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Surface Finishing Tutorial

#056 Pitting Corrosion

Category : Corrosion - Corrosion Protection
September17, 2010

As the term suggests, a corrosion with more depth relative to the opening size is called Pitting Corrosion. This occurs on carbon steel, low-alloy steel, copper alloy, stainless steel, and aluminum alloy, but well known examples are the ones occurring on metals with highly corrosion resistant passive surface layers such as aluminum and stainless steel alloys.

The Pitting Corrosion is a local corrosion advancing into the metal from the surface in a pit like form, and can occur sporadically or numerously. The unaffected area of the passive surface layer will retain its original shine.

[Fig.1] is a sectional schematic of pitting corrosion on stainless steel. Stainless steel exhibits noble potential among many metals due to its passive surface layer, as explained previously. Suppose that a portion of the passive layer is destroyed by chloride ions. That portion will become of a negative pole because of non-noble potential and the surrounding passive layer becomes the positive pole, and a battery will form. The positive pole area is far larger than the negative pole area, and the corrosion advances.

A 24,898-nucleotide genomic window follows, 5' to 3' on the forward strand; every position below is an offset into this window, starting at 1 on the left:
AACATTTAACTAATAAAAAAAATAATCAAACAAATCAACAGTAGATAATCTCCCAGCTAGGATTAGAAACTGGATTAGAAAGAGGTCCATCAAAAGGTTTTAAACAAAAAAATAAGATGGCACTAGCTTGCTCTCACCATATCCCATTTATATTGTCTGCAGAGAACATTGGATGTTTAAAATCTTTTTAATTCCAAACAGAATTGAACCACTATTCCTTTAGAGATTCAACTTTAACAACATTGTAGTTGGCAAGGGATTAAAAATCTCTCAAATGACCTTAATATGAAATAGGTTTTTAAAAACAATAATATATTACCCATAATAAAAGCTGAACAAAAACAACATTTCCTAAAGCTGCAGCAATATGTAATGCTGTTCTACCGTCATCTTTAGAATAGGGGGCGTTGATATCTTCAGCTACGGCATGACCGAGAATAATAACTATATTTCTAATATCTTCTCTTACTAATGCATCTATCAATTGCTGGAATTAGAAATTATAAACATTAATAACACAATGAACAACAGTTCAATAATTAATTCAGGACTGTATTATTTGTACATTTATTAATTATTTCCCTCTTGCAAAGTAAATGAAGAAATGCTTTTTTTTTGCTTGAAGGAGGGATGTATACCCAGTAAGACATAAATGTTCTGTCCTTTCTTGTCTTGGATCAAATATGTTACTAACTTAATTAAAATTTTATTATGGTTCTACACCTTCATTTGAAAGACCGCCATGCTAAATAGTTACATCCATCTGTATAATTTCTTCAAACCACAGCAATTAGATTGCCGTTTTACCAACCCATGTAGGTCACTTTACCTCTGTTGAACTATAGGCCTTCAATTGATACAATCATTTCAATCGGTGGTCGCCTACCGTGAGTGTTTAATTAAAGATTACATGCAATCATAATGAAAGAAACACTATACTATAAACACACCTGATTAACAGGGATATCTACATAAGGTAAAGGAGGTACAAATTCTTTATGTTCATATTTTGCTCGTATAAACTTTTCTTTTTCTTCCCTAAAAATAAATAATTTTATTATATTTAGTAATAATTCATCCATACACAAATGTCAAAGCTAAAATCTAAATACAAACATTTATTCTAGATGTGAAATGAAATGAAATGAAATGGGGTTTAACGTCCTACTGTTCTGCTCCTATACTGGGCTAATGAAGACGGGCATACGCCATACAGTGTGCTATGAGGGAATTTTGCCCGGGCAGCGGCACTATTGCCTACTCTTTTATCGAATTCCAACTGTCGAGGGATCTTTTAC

[Fig.1] Pitting Corrosion Mechanism

The Pitting Corrosion advances as depicted above. The corroding current flows into water from the negative pole where the passive layer has been damaged toward the surrounding positive pole. The reason for the electrical current flowing through the water is not because the electrons are moving, but the water dissolved ions are moving. In a battery scheme, negative ions migrate to a negative pole, and positive ions migrate to a positive pole to form an electrical current flow.

Stainless steel sustains Pitting Corrosion when Chloride Ions (CL-) exist in water, and the Chloride Ions promote the electrical current flow within the environment. The Chloride Ions are negative ions and raise the chlorine concentration of the pitted areas, then accumulate in the pits. The pH of the pitted areas become low and metal dissolution is accelerated. This is further accelerated by Hydrogen Ions formed by hydrolysis of metal ions from dissolved stainless steel as the corrosion progresses.
Since the accumulation of Hydrogen Ions H+ and Chloride Ions Cl- occurs inside the pits of progressing corrosion, they do not escape out of the pits into the environment. Thus, the Pitting Corrosion sill sustain themselves endlessly in locations where they once started.